Toronto Raptors general manager Masai Ujiri allegedly struck a deputy with the Alameda County Sheriff's Office in the face as he tried to enter the court at Oracle Arena after his team beat the Golden State Warriors to win the NBA championship last Thursday. That's a claim police have advanced following an incident, for which they say they'll pursue a charge of simple battery of an officer — a district attorney will decide whether the charge proceeds. WATCH: June 14 — Video offers second angle of aftermath of alleged confrontation between Masai Ujiri, police But that claim has come under increasing scrutiny in the days following the Game 6 championship. Greg Wiener, a Warriors season-ticket holder,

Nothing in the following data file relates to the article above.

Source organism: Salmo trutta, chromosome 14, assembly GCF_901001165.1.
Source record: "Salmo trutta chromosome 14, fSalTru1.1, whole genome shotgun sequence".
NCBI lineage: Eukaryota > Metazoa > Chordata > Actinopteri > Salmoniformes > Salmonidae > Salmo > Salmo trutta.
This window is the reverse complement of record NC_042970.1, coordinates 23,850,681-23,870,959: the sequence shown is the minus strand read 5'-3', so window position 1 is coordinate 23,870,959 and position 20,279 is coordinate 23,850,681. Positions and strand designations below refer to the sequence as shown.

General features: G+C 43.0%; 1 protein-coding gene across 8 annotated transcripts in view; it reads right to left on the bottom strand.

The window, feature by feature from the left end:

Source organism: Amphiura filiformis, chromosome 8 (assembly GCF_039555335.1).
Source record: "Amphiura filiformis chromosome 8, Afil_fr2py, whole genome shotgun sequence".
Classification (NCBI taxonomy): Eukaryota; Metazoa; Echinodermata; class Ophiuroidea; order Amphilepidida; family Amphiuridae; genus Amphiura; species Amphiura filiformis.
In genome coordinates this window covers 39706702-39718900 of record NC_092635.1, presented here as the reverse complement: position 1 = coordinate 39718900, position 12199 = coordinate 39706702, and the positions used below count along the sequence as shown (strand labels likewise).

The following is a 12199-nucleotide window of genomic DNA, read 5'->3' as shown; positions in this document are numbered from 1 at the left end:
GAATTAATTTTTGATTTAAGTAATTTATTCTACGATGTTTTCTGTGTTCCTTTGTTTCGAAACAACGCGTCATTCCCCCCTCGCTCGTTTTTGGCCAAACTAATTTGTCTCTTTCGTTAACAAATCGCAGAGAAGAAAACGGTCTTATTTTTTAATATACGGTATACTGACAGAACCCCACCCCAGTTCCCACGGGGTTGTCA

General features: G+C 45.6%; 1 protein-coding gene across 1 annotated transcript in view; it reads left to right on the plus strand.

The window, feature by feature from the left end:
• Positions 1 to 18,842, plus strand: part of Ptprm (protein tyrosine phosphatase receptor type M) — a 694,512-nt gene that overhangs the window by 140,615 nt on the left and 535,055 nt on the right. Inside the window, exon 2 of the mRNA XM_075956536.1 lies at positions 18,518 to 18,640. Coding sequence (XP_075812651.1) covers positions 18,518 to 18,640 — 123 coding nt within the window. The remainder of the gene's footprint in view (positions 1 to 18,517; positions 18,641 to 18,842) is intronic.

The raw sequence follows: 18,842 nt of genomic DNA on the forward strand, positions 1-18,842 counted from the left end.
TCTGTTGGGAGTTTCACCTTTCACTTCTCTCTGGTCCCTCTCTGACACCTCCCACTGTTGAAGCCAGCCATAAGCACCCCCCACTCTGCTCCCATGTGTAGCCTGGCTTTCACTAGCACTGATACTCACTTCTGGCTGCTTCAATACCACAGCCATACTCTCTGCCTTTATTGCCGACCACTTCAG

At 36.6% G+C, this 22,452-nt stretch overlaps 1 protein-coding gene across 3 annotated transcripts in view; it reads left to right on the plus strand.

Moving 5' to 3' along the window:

Event organized by The Poor People’s Campaign tackled issues ranging from bipartisanship to inequality and systemic racism Joe Biden speaks at the Poor People’s Moral Action Congress presidential forum in Washington on Monday. Photograph: Susan Walsh/AP Joe Biden, the Democratic frontrunner, clashed with his primary rivals on Monday over whether it is “naive” to try and work with and win over Republicans in a post-Donald Trump era. Appearing at an event with other Democratic candidates for the first time in the 2020 race, Biden spoke at a forum in Washington organised by The Poor People’s Campaign: A National Call for Moral Revival. The Reverend William Barber, the co-chair of the campaign, urged the audience to refrain from cheering or clapping any of the nine candidates but rather focus on listening. “If you don’t do that, the media will misinterpret it, and our issues won’t get out,” he said. “The movement is bigger than any one person.” Even so, some of those present could not resist generating some noise for Senators Bernie Sanders and Elizabeth Warren, whereas the reaction to Biden was somewhat cooler. Joy Reid, an MSNBC host who moderated the question and answer sessions, asked Biden how he would get his plans through a resistant Congress, noting that, when he was vice-president, the Senate majority leader Mitch McConnell considered anything that came from the White House “dead on arrival”. Biden fixed his gaze on the sitting Reid, walked closer and leaned towards her as he replied: “Joy, I know you’re one of the ones who thinks it’s naive to think we have to work together. The fact of the matter is, if we can’t get a consensus, nothing happens except the abuse of power by the executive. Zero.” He acknowledged “there are certain things where it takes a brass knuckle fight” but said a president has to use the power of persuasion. “You’ve got to make it clear to Republicans that you understand on some things there’s a rationale for compromise.” Biden, who made several references to Barack Obama during some meandering answers, added: “You can shame people to do things the right way.” During the campaign so far, the former vice-president has implied that Trump is an aberration, and that his defeat could herald a return to the kind of bipartisan cooperation he enjoyed in the Senate with the likes of John McCain. Other candidates, however, have suggested that Trump is a symptom of a far deeper malaise. Warren, who is gaining on Biden in opinion polls, told the forum: “Let’s be clear, if we’re in the majority and Mitch McConnell wants to block us on the kinds of things our country needs and the kinds of things they elected me and other people to enact, then I’m all for getting rid of the filibuster. “We cannot let him block things the way he did during the Obama administration. I’ve been there when it was one set of rules when President Obama was president and now it’s a different set of rules now that they’ve got Trump in the White House. We can’t do that as Democrats. We have to be willing to get in this fight.” The Senate filibuster is a gift to obstructionists, enabling a minority of senators to use procedure to prevent a bill from being voted on by the full Senate by extending debate. In an energetic performance, Senator Michael Bennet of Colorado also suggested a combative approach. “I wouldn’t want any of us to be as malevolent or as cynical as Mitch McConnell, but could we please just be as strategic as he is?” Raising his left hand, Bennet almost shouted: “We have a climate denier in the White House! The majority of the American people believe that climate change is real, that humans are contributing to it and we should deal with it urgently. But we have a climate denier in there who ran proudly on that and the Senate is full of climate deniers as well.” Rather than trying to persuade them, the senator argued in favour of out-organising them and building a coalition, including farmers, that could overcome McConnell. “I do not believe we can change all this in one election,” he added. “I think this is going to take the rest of my lifetime, election after election after election, starting with the defeat of Donald Trump.” Elizabeth Warren speaking at the event. Photograph: Alex Wong/Getty Images The Poor People’s Campaign released what it called a “Moral Budget”, highlighting that 140 million people in the US are considered poor or low income, laying out a plan for change, and challenging “the lie of scarcity”. It identifies $350bn in annual military spending cuts that would make the nation and the world more secure, and $886bn in estimated annual revenue from fair taxes on the wealthy, corporations, and Wall Street. Barber declared at the event’s opening: “We are here because in 2016 we went through the most expensive presidential campaign in US history without a single serious discussion or debate about systemic racism or poverty. Twenty-six debates and not one hour.” Barber criticised Democrats in past cycles for focusing on the middle class rather than the poor and embracing neoliberalism and “Republican-lite”. He argued that although poverty is most concentrated among black people, it is highest in raw numbers among white people. He quizzed candidate after candidate over how they would deal with the “interlocking injustices” of systemic racism (for example, voter suppression), poverty, ecological devastation, militarism and “distorted morality” (for example, by the religious right), and whether Democrats should hold a televised debate on the issue. Sanders and Warren, who both answered yes, seemed most at ease in outlining visions to combat multi-pronged injustices simultaneously. Sanders described Republican governors who suppress votes as “political cowards” and earned applause by stating: “If you are a citizen of America, you have the right to vote even if you are in jail.” Attendees held up signs including ‘“Starving a child is violence”, “A poverty wage is violence” and “Polluted drinking water is violence”.Bobby Fields, 33, an African American man who earns $9.30 an hour working at McDonald’s in Tampa, Florida, said he has yet not decided which candidate to support. “Trump has never acted in our best interests. He makes things worse. I’m feeling much better about all the Democratic candidates than I am about the president. Patricia Chadwick, 66, who works in communications for an international not-for-profit organisation, voted for Sanders in the 2016 primary but said: “I like him but he’s a little too old. I’m leaning towards Elizabeth Warren. She’s produced ideas and plans and there’s the benefit she’s a woman. I wouldn’t [vote] for someone just because they’re a woman but I would like to see a woman as president.” As for Biden, Chadwick was unimpressed. “I don’t like him. He’s very mainstream corporate. He’s sexist. I didn’t like the thing he did at the hearing with Anita Hill.”